While most platoons these days get built exploiting the smaller defensive responsibilities of the infield and outfield corners and the DH slot, there are a few up-the-middle platoons to look forward to. The Red Sox paid a premium to pair up top reserve David Ross with Jarrod Saltalamacchia behind the plate. Salty's .591 OPS against lefties shouldn't draw many more starting assignments against southpaws, but whether he repeats last year's .250 Isolated Power against righties or something closer to his .200 career clip, his rate stats could improve in 2013 while his counting stats drop.
Other possible skill-position platoons could include the Rangers' center-field situation if they decide to let Leonys Martin and Craig Gentry split the position after letting their camp battle for the job run its course. The other possibility to watch would be the Diamondbacks at shortstop: Cliff Pennington's career OPS against lefties is below .600, which would seem like a great excuse to create playing time for either defensive specialist John McDonald (.661 OPS vs. LHPs) or utilityman Willie Bloomquist (.715).
However formal or informal, platoons aren't always matters of design, of course. The Giants, Phillies and Orioles all have messy left-field situations where you could see how a platoon might be cobbled together, and all three teams have managers who've built and won with platoons in the past. Will the Giants pair Gregor Blanco with Andres Torres, or perhaps Brett Pill? Does Charlie Manuel like John Mayberry Jr. better as Domonic Brown's caddy, or will Darin Ruf make that a hard choice sooner or later? (Delmon Young's absence for the time being makes matters more interesting still. Will the Orioles thank Nate McLouth for his stretch contributions by benching him for a healed-up Nolan Reimold?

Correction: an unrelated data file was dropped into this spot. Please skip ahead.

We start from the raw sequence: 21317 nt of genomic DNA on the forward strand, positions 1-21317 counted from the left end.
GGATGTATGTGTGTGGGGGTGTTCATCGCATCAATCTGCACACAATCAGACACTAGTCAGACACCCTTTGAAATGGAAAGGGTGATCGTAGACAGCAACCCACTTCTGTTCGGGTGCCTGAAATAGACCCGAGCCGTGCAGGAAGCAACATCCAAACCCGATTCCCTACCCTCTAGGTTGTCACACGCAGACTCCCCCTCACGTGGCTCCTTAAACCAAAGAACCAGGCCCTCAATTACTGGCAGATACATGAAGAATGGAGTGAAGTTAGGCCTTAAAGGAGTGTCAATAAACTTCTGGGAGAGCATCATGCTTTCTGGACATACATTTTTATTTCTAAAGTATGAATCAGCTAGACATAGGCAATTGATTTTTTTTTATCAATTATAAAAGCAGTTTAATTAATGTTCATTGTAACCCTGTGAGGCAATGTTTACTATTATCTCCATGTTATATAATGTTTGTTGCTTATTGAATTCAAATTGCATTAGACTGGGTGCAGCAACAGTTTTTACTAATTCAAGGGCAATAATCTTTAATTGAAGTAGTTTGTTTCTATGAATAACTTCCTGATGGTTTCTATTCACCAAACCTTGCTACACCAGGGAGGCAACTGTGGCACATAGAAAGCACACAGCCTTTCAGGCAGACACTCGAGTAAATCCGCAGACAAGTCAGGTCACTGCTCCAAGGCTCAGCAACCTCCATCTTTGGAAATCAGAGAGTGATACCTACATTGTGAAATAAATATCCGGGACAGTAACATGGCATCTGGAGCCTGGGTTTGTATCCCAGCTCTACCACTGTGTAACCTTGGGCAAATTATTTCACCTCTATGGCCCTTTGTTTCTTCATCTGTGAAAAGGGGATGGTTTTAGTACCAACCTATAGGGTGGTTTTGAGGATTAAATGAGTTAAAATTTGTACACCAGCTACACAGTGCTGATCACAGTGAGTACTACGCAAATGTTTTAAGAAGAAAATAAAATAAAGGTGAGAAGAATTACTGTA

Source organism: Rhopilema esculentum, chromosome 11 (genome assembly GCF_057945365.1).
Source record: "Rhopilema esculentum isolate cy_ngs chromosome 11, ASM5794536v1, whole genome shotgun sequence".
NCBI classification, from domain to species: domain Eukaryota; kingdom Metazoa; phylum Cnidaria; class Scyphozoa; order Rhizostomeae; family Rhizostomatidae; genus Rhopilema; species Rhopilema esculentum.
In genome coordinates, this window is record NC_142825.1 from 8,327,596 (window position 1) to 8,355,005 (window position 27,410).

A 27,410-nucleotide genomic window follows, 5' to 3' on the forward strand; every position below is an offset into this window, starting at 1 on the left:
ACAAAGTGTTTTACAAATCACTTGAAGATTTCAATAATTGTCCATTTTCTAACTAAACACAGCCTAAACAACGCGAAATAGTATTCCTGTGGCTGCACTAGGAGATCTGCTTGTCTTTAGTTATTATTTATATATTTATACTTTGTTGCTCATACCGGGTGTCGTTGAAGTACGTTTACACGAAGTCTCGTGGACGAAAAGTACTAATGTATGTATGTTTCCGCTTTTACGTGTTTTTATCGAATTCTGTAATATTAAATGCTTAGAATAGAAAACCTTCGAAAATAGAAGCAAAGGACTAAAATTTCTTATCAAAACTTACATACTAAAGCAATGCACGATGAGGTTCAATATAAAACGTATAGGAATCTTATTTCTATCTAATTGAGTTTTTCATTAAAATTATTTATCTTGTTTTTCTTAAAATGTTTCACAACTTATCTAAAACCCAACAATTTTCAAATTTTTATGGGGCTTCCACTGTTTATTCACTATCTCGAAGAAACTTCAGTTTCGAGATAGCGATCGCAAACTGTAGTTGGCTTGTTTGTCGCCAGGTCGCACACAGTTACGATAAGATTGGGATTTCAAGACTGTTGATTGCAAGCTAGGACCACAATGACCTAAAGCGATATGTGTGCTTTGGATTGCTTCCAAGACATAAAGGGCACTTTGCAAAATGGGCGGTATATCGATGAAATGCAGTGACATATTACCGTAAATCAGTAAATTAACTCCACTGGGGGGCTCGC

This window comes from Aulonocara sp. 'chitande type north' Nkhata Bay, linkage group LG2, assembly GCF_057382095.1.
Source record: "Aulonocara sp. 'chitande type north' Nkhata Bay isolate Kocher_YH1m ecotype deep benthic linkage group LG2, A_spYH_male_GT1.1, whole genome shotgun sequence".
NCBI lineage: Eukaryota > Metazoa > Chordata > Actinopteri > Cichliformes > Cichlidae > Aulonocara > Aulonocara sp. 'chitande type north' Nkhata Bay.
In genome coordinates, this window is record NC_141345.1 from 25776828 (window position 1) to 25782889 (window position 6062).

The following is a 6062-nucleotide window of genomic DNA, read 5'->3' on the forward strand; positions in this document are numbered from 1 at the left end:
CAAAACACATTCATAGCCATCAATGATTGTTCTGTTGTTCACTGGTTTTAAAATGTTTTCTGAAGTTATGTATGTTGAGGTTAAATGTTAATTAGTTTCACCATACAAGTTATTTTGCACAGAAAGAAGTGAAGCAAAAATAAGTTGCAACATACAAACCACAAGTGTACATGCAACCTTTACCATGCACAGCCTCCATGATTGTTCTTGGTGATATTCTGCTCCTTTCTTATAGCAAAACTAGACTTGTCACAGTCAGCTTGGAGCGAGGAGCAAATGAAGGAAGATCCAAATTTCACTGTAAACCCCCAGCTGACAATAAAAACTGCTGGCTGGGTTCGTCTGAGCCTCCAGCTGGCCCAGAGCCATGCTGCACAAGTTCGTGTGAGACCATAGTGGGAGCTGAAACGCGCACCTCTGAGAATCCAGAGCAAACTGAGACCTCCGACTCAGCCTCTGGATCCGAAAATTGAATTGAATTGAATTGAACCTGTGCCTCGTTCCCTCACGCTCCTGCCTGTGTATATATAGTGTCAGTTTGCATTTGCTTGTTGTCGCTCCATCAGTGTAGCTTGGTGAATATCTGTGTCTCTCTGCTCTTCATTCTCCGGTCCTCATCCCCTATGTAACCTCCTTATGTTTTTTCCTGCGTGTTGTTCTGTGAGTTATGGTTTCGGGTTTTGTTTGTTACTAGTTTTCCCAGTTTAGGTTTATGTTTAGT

Platoons in these situations might be seen as a choice deferred, but it's also an opportunity for a manager to play these guys to their strengths until somebody makes a case for everyday play. In situations like these, it's also impossible to discount the value of experience. Not for its own sake, but where it reflects a player who knows how to be ready to play coming off the bench or get the most out of his skills without the benefit of the regular playing time, he's probably used to at every level in every year he's played before reaching the majors. As Earl Weaver put it, “no platoon arrangement's going to work if the players can't accept their roles.”
In the weeks to come, managers and GMs in Arizona and Florida will be figuring out who they think can accept that role, looking for a few extra runs. And given the drop in offense, you shouldn't blame them.
Christina Kahrl covers baseball for ESPN.com. You can follow her on Twitter.